high-dose groups. No data were given for the F0 generation. In the
    F1 and F2 generations, weight gains were reduced at 60 and 120 ppm
    of both males and females for the duration of the study beyond
    weaning. There were no treatment-related effects on food consumption,
    fertility rate, gestation length or numbers of liveborn pups. Four-day
    survival was decreased at 120 ppm for the 1st and 3rd generations in
    both litters. Twenty-one day survival was decreased in both high-dose
    litters of the 1st generation.

         Pup body weights were reduced at 120 ppm and marginally reduced
    at 60 ppm for both sexes and in all generations. Alteration of the
    21-day sex ratio in favour of males was observed in the F2a litter at
    120 ppm. As this effect was not observed in any other litter, its
    toxicological significance can be discounted. A slight increase in the
    number of stillborn pups per litter was observed for the 1st litter of
    each generation at 60 and 120 ppm. Based on the findings of reduced
    weight gain and increased number of stillborn pups per litter, the no
    effect level established by this study was 30 ppm (Lang, 1981a).

    Special studies on teratogenicity

    Rat

         Groups of 30 mated Charles-River CD rats received technical
    flucythrinate (80% pure) in corn oil by gavage at 0, 2, 4, or 8 mg/kg
    on days 6-15 (inclusive) of gestation and were maintained without
    treatment until sacrificed at day 20.

         In an apparently treatment-related manner, 1 dam treated at
    4 mg/kg died, while 19 died at 8 mg/kg, but the cause of death was not
    determined. Absolute body weights were reduced at 4 and 8 mg/kg as
    were body-weight gains. Incomplete recovery of body weight had
    occurred by day 20 (termination).

         No treatment-related effects were observed for numbers of
    corpora lutea or live foetuses per dam, pre- or post-implantation
    losses, pregnancy rate, mean foetal body weight, foetal crown-rump
    length, or sex ratio.

         Increases in the incidence of 14th rudimentary ribs and
    incomplete ossification of sternebrae and other bones were observed at
    8 mg/kg. The results of this study indicate that daily treatment up to
    4 mg/kg was without effect, while daily treatment up to 8 mg/kg, which
    produced severe maternal toxicity in the rat, produced no teratogenic
    effect (Rodwell et al., 1979).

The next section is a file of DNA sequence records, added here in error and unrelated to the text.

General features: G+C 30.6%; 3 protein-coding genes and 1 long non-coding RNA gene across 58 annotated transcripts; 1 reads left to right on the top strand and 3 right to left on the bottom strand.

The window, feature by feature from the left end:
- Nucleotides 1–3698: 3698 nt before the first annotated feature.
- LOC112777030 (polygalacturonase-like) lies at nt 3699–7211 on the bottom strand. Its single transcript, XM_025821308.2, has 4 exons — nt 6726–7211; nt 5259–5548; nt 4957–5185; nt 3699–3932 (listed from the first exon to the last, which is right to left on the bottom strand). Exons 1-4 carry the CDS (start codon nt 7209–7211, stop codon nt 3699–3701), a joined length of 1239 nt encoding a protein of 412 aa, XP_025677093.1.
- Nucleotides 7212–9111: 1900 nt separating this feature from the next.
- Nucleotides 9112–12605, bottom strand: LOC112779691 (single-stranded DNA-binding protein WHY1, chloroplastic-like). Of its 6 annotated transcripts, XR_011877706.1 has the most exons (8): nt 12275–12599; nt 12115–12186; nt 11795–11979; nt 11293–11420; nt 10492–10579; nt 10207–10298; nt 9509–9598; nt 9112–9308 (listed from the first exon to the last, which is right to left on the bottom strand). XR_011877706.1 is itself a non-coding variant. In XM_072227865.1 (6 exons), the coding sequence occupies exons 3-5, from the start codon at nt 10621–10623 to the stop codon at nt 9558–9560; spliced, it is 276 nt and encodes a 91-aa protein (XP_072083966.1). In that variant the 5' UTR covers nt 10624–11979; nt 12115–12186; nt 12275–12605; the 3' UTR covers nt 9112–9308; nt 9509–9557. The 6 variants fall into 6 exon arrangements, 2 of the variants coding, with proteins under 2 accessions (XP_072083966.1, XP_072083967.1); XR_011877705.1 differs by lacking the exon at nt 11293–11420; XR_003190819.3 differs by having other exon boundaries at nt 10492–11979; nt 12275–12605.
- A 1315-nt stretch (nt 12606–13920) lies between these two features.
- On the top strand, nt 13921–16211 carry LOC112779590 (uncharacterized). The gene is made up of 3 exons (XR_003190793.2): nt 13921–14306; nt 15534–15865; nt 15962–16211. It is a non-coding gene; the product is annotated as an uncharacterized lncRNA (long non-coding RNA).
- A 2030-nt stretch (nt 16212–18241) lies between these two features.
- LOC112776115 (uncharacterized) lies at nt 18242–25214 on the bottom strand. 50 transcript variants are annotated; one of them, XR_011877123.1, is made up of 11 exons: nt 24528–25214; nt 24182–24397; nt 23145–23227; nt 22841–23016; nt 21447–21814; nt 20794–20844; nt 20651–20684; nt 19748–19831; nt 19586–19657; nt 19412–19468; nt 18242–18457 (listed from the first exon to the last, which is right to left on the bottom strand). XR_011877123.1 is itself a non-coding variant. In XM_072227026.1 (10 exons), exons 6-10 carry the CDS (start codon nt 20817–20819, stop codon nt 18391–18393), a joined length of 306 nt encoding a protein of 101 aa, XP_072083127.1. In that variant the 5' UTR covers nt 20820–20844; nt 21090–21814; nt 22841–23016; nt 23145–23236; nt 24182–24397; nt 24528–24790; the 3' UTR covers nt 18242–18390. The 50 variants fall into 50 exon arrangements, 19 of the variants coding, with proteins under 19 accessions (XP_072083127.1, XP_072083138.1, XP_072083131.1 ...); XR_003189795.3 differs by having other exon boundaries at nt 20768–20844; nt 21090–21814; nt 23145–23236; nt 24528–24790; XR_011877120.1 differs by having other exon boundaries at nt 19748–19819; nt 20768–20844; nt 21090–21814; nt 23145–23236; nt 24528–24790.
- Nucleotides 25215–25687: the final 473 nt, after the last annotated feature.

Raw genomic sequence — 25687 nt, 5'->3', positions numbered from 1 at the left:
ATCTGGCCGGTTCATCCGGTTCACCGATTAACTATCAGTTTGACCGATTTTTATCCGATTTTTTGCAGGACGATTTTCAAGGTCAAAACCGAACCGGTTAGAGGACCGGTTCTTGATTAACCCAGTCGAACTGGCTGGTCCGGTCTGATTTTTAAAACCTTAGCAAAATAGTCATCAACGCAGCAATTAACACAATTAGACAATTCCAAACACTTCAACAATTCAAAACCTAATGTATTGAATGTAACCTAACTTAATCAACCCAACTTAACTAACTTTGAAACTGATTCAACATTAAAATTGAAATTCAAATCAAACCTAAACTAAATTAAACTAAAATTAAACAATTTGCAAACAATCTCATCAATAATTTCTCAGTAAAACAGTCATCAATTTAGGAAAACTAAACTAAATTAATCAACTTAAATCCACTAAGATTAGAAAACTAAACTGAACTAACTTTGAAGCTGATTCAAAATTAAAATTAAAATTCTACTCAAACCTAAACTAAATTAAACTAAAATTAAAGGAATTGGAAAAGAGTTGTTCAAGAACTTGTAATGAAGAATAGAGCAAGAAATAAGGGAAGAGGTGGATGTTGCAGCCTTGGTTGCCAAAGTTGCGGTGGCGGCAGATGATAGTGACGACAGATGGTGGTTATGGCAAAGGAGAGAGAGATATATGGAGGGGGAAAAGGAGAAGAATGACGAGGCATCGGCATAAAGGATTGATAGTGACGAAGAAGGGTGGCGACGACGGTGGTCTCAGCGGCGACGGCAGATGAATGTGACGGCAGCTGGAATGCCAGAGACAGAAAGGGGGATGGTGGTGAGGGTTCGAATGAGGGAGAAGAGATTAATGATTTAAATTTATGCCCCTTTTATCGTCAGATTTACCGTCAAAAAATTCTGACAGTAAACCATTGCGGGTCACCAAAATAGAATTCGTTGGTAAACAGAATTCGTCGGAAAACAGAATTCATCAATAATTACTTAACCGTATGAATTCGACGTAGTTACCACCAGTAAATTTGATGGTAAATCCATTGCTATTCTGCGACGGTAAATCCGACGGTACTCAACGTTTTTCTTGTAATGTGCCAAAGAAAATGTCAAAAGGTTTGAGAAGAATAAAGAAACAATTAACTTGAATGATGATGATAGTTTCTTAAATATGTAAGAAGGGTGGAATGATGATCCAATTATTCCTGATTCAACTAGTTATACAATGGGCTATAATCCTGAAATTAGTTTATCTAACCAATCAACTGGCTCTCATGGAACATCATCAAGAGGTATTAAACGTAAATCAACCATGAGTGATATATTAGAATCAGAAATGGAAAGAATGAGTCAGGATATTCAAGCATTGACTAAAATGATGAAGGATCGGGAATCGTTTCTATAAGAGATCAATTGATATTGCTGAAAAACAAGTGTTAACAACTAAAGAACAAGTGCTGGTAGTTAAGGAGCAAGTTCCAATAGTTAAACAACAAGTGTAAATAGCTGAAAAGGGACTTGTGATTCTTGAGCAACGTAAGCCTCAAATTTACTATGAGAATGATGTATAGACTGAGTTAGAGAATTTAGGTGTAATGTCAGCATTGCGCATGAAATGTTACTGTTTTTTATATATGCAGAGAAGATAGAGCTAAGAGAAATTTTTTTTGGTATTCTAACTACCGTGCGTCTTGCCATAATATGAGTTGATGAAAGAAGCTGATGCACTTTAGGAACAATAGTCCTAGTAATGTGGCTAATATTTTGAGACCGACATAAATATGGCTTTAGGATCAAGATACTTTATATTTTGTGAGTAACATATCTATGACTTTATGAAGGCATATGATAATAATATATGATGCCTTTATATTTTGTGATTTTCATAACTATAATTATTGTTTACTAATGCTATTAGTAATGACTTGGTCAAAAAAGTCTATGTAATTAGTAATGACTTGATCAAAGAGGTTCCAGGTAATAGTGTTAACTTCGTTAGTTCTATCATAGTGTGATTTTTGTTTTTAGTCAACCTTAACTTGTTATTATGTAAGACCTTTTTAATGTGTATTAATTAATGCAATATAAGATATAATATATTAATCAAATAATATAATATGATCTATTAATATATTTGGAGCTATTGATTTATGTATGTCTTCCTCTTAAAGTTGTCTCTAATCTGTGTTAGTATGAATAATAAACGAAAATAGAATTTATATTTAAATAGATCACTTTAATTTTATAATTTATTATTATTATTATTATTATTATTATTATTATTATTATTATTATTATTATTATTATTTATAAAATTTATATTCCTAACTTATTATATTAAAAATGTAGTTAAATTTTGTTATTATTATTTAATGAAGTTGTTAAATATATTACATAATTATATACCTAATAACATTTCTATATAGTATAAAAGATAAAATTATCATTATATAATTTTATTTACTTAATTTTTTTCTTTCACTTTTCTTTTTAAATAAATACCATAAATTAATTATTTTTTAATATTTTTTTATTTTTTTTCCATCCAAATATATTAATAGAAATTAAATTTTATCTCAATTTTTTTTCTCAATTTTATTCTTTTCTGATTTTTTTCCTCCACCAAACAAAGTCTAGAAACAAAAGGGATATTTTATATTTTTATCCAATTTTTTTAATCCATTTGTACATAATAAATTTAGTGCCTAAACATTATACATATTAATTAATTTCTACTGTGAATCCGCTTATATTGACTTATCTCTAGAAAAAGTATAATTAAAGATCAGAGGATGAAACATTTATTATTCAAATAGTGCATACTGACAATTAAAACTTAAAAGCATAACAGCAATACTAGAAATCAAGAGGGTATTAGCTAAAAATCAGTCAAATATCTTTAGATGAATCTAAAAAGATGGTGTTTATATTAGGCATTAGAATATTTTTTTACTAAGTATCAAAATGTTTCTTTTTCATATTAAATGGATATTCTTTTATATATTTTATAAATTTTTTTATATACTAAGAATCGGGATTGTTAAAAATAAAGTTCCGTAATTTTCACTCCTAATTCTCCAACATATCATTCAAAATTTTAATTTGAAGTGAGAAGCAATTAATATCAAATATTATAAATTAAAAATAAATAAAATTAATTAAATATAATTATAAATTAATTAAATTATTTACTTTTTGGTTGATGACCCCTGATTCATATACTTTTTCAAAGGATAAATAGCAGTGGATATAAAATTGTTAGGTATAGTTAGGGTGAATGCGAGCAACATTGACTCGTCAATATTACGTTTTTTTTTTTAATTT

Rabbit

         Groups of twenty female New Zealand white rabbits were
    artifically inseminated after induction of ovulation with chorionic
    gonadotropin on 2 consecutive days. Technical flucythrinate (80% pure)
    was administered in corn oil at 0, 10, 30, or 60 mg/kg daily from days
    6-18 (inclusive) of gestation and were maintained without treatment
    until sacrificed at day 29.

         One animal in the control group died prior to dosing, one rebbit
    fed 30 mg/kg died on day 17, and two fed 60 mg/kg died on days 16 and
    18. Mortality was probably not compound-related; it was attributed to
    peumonia.

         Depression of maternal body weight and faecal scouring were
    observed in the high-dose (60 mg/kg) group up to day 18. Maternal
    weight gain was significantly reduced in the mid- and high-dose groups
    and its recovery in the high-dose group was incomplete at day 29
    (termination).

         At autopsy one "dam" of the low-dose (10 mg/kg) group was found
    to be male. Mean uterine weight was decreased for the 60 mg/kg group.
    No treatment-related effects were seen for rates of pregnancy,
    corpora lutea or viable foetuses per dam, resorptions, sex ratio or
    foetal body weight. A slight decrease in the mumber of implants per
    dam was observed at 60 mg/kg. Post-implantation losses were decreased
    (50%) in all treated groups. The latter effect was not dose-related
    and was considered to be not compound-related. Increases in the
    incidence of bent hyoid arch and major-vessel variations were found in
    the high-dose group (60 mg/kg). No treatment-related terata were found
    at any dosage.

         The results of this study indicate a no-effect level at 30 mg/kg
    based on implantation rates and minor variations and no teratogenic
    effects at 60 mg/kg, although treatment at this level caused maternal
    toxicity (Janes et al., 1980).

    Special studies on mutagenicity

         Flucythrinate was without mutagenic activity in a number of
    assays with microorganisms and mammalian cells (Table 2).

    Acute toxicity

         Several acute toxicity studies are available on flucythrinate
    (Table 3). Signs of flucythrinate toxicity included decreased
    activity, salivation and tremors. Death usually occurred within two
    days and recovery among survivors was generally complete by six days.

        Table 2.  Results of mutagenicity assays on flucythrinate
                                                                                                           

    Test System              Test Object         Concentrations                               Reference